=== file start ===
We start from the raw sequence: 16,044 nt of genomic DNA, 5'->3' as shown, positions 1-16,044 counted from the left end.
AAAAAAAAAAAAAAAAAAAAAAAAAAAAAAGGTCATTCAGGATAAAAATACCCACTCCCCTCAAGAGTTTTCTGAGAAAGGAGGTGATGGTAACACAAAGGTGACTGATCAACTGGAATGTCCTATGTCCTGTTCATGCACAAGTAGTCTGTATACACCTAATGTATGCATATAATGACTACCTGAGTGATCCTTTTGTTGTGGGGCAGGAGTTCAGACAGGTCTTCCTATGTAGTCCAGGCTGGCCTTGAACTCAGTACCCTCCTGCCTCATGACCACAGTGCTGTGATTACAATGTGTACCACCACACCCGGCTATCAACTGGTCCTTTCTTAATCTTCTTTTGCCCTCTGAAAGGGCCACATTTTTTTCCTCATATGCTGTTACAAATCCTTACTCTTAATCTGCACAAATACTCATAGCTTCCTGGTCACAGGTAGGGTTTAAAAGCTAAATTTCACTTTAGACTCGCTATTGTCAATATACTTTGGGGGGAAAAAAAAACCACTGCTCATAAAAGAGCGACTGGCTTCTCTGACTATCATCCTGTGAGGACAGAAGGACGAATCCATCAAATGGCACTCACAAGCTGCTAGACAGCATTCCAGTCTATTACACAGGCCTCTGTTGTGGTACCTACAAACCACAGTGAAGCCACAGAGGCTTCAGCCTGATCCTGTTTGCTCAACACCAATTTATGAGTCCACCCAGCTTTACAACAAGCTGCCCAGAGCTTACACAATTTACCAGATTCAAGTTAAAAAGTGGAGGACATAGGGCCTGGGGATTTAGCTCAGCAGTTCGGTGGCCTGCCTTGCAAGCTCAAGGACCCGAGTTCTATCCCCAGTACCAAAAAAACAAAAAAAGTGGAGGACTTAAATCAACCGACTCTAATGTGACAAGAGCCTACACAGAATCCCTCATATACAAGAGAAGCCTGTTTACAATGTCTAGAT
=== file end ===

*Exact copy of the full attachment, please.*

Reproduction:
We start from the raw sequence: 16,044 nt of genomic DNA, 5'->3' as shown, positions 1-16,044 counted from the left end.
AAAAAAAAAAAAAAAAAAAAAAAAAAAAAAGGTCATTCAGGATAAAAATACCCACTCCCCTCAAGAGTTTTCTGAGAAAGGAGGTGATGGTAACACAAAGGTGACTGATCAACTGGAATGTCCTATGTCCTGTTCATGCACAAGTAGTCTGTATACACCTAATGTATGCATATAATGACTACCTGAGTGATCCTTTTGTTGTGGGGCAGGAGTTCAGACAGGTCTTCCTATGTAGTCCAGGCTGGCCTTGAACTCAGTACCCTCCTGCCTCATGACCACAGTGCTGTGATTACAATGTGTACCACCACACCCGGCTATCAACTGGTCCTTTCTTAATCTTCTTTTGCCCTCTGAAAGGGCCACATTTTTTTCCTCATATGCTGTTACAAATCCTTACTCTTAATCTGCACAAATACTCATAGCTTCCTGGTCACAGGTAGGGTTTAAAAGCTAAATTTCACTTTAGACTCGCTATTGTCAATATACTTTGGGGGGAAAAAAAAACCACTGCTCATAAAAGAGCGACTGGCTTCTCTGACTATCATCCTGTGAGGACAGAAGGACGAATCCATCAAATGGCACTCACAAGCTGCTAGACAGCATTCCAGTCTATTACACAGGCCTCTGTTGTGGTACCTACAAACCACAGTGAAGCCACAGAGGCTTCAGCCTGATCCTGTTTGCTCAACACCAATTTATGAGTCCACCCAGCTTTACAACAAGCTGCCCAGAGCTTACACAATTTACCAGATTCAAGTTAAAAAGTGGAGGACATAGGGCCTGGGGATTTAGCTCAGCAGTTCGGTGGCCTGCCTTGCAAGCTCAAGGACCCGAGTTCTATCCCCAGTACCAAAAAAACAAAAAAAGTGGAGGACTTAAATCAACCGACTCTAATGTGACAAGAGCCTACACAGAATCCCTCATATACAAGAGAAGCCTGTTTACAATGTCTAGAT